AIDS and Behavior

, Volume 16, Issue 5, pp 1173–1181 | Cite as

Factors Associated with the Early Resumption of Sexual Activity Following Medical Male Circumcision in Nyanza Province, Kenya

  • Amy Herman-RoloffEmail author
  • Robert C. Bailey
  • Kawango Agot
Original Paper


Research has established that voluntary medical male circumcision (VMMC) reduces HIV acquisition in heterosexual men by approximately 60%; however, engaging in sexual activity before the wound is healed may attenuate this protective effect. This prospective study included VMMC clients who were circumcised in Kenya between November, 2008 and March, 2010, aged ≥18 years, and randomly selected for an interview and genital examination 28–45 days post-VMMC (N = 1,344). At the time of the interview, 91.3% participants were healed. Overall, 30.7% reported engaging in early sexual activity, usually 3–4 weeks post-VMMC. In a multivariable analysis, being married or cohabitating was the strongest predictor of engaging in early sexual activity. Strategies to reduce engaging in sexual activity during the recommended 42-day abstinence period following VMMC should be explored including re-energizing the effort to include female partners in counseling, mass education campaigns, and targeted text messaging programs for VMMC clients.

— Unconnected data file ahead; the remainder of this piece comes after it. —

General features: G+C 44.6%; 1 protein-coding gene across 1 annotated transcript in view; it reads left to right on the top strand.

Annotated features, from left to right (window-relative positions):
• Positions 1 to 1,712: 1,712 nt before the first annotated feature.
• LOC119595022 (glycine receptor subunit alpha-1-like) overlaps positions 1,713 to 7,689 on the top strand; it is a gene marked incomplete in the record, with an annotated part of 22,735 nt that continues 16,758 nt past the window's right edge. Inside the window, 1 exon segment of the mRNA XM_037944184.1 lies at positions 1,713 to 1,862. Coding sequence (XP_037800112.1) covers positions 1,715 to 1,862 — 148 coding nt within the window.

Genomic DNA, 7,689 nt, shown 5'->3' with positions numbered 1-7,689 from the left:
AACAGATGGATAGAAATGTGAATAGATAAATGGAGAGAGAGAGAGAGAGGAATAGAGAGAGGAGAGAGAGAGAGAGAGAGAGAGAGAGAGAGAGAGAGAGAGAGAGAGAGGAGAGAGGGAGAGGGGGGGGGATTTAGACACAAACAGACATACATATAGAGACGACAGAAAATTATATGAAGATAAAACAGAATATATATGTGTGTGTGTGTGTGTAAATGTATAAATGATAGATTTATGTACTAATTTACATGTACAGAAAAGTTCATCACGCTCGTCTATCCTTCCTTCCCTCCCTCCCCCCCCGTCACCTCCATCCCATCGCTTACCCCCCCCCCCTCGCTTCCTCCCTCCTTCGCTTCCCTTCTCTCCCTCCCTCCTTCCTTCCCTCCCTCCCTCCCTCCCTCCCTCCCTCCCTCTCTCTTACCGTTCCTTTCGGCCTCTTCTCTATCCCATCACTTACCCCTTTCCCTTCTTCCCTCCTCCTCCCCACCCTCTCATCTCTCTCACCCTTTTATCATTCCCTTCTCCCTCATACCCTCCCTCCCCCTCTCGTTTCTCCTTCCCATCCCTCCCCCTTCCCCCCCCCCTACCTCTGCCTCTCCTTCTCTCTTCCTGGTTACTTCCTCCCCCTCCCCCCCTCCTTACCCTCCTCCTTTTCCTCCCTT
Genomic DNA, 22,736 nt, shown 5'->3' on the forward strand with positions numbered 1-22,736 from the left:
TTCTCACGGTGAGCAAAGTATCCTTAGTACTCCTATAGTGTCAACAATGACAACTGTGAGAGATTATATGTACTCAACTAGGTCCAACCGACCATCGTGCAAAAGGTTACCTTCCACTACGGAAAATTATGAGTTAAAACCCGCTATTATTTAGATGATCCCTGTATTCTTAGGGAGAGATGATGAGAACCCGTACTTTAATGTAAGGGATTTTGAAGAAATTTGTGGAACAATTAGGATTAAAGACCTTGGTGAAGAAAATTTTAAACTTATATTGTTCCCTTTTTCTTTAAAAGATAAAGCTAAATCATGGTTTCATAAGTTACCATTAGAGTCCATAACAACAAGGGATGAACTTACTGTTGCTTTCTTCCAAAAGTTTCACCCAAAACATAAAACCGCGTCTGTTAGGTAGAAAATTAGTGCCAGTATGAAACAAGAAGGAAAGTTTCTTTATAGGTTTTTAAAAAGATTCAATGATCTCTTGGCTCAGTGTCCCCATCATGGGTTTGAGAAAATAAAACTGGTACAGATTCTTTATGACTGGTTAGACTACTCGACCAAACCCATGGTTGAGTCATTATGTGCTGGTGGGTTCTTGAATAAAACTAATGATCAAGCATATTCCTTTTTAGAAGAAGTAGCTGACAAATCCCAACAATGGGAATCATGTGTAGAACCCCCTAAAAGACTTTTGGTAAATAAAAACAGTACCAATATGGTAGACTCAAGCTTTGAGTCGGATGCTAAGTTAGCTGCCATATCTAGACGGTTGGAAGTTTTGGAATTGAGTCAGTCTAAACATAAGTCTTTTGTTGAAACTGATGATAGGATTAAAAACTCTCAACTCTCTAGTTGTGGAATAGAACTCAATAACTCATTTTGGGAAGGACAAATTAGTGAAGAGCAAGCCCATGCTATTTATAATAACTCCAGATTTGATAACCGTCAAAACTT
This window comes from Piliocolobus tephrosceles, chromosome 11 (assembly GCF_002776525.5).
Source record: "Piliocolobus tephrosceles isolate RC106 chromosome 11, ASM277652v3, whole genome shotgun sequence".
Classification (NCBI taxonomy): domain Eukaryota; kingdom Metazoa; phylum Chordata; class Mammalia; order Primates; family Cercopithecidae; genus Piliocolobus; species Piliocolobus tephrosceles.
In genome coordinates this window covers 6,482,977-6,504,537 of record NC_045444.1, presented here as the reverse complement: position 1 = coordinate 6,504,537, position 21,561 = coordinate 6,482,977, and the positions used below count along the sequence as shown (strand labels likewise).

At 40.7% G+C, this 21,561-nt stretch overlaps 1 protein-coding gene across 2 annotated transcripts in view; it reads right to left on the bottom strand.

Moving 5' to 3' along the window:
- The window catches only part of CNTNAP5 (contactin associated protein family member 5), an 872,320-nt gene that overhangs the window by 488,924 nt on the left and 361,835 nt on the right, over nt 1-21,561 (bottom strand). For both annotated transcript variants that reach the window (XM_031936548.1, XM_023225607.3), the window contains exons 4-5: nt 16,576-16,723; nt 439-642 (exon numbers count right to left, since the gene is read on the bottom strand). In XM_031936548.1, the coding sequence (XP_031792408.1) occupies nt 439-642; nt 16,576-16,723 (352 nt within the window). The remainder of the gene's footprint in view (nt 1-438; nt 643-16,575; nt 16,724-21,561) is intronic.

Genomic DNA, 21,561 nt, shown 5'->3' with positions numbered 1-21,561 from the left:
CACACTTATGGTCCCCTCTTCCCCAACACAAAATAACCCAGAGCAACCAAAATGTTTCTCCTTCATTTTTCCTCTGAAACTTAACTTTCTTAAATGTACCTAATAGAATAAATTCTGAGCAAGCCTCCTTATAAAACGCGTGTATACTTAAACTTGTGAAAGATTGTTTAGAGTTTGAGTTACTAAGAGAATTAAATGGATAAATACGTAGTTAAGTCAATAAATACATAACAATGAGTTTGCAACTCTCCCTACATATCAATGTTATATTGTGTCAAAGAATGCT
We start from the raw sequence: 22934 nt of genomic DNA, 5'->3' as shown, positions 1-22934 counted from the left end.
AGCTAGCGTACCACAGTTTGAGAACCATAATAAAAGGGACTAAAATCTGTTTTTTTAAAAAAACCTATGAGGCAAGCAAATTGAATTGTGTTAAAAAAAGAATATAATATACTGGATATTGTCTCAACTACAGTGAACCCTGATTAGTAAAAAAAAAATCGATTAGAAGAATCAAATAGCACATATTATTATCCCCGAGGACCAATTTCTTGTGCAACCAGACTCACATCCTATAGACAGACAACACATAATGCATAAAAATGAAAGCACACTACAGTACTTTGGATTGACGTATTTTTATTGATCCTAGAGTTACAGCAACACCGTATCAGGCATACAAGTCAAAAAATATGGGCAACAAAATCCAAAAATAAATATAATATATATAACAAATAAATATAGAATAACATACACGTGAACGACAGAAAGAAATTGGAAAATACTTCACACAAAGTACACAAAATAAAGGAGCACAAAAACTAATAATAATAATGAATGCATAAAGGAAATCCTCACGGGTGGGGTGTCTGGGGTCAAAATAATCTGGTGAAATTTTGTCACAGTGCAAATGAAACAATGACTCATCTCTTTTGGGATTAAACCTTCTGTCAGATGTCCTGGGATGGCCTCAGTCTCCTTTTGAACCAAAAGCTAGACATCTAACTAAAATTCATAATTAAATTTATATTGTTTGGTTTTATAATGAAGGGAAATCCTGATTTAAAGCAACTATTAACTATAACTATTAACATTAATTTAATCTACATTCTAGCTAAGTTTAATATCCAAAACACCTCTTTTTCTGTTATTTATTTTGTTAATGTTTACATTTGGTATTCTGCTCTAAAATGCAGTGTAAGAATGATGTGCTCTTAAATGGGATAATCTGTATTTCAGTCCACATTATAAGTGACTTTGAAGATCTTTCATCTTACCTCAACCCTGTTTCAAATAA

HIV Voluntary medical male circumcision Sexual intercourse Wound healing Kenya 



Support for this study was provided by a grant to FHI from the Bill & Melinda Gates Foundation to support the Male Circumcision Consortium (MCC), a partnership between FHI, University of Illinois at Chicago working closely with the Nyanza Reproductive Health Society (NRHS), and Engender Health. The views expressed in this publication do not necessarily reflect those of the Bill & Melinda Gates Foundation or the MCC partners. We thank the Government of Kenya and the participants in the study without whom this work would not be possible. We also thank Nixon Otieno, Nelli Westercamp, Deborah Rosenberg, Mark Dworkin, Tim Johnson, Joan Kennelly, the late Jekoniah Ndinya-Achola, and NRHS staff and study research assistants for their commitment to the study and helpful feedback on this manuscript.


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Copyright information

© Springer Science+Business Media, LLC 2011

Authors and Affiliations

  • Amy Herman-Roloff
    • 1
    • 2
    Email author
  • Robert C. Bailey
    • 1
    • 2
  • Kawango Agot
    • 3
  1. 1.Division of Epidemiology and BiostatisticsSchool of Public Health, University of Illinois at ChicagoChicagoUSA
  2. 2.Nyanza Reproductive Health SocietyKisumuKenya
  3. 3.Impact Research and Development OrganizationKisumuKenya

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